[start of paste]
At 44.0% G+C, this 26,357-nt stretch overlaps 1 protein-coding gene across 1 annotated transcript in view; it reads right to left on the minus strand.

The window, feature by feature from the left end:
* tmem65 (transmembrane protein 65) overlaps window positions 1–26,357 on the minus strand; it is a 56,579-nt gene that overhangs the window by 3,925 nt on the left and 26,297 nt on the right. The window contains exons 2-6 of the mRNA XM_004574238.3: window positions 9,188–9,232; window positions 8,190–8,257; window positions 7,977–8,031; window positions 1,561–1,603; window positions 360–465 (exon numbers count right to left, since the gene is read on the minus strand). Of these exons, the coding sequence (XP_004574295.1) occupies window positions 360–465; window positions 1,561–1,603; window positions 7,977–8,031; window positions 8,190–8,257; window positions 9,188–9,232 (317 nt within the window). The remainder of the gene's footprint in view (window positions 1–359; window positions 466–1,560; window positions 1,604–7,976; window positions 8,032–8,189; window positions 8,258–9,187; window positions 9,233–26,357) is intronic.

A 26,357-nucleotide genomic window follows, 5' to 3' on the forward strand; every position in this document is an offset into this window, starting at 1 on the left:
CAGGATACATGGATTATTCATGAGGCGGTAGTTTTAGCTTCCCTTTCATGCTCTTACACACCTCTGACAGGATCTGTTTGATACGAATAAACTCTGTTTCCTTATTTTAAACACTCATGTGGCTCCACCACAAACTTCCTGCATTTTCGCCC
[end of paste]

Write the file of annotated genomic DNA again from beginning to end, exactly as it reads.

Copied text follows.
At 44.0% G+C, this 26,357-nt stretch overlaps 1 protein-coding gene across 1 annotated transcript in view; it reads right to left on the minus strand.

The window, feature by feature from the left end:
* tmem65 (transmembrane protein 65) overlaps window positions 1–26,357 on the minus strand; it is a 56,579-nt gene that overhangs the window by 3,925 nt on the left and 26,297 nt on the right. The window contains exons 2-6 of the mRNA XM_004574238.3: window positions 9,188–9,232; window positions 8,190–8,257; window positions 7,977–8,031; window positions 1,561–1,603; window positions 360–465 (exon numbers count right to left, since the gene is read on the minus strand). Of these exons, the coding sequence (XP_004574295.1) occupies window positions 360–465; window positions 1,561–1,603; window positions 7,977–8,031; window positions 8,190–8,257; window positions 9,188–9,232 (317 nt within the window). The remainder of the gene's footprint in view (window positions 1–359; window positions 466–1,560; window positions 1,604–7,976; window positions 8,032–8,189; window positions 8,258–9,187; window positions 9,233–26,357) is intronic.

A 26,357-nucleotide genomic window follows, 5' to 3' on the forward strand; every position in this document is an offset into this window, starting at 1 on the left:
CAGGATACATGGATTATTCATGAGGCGGTAGTTTTAGCTTCCCTTTCATGCTCTTACACACCTCTGACAGGATCTGTTTGATACGAATAAACTCTGTTTCCTTATTTTAAACACTCATGTGGCTCCACCACAAACTTCCTGCATTTTCGCCC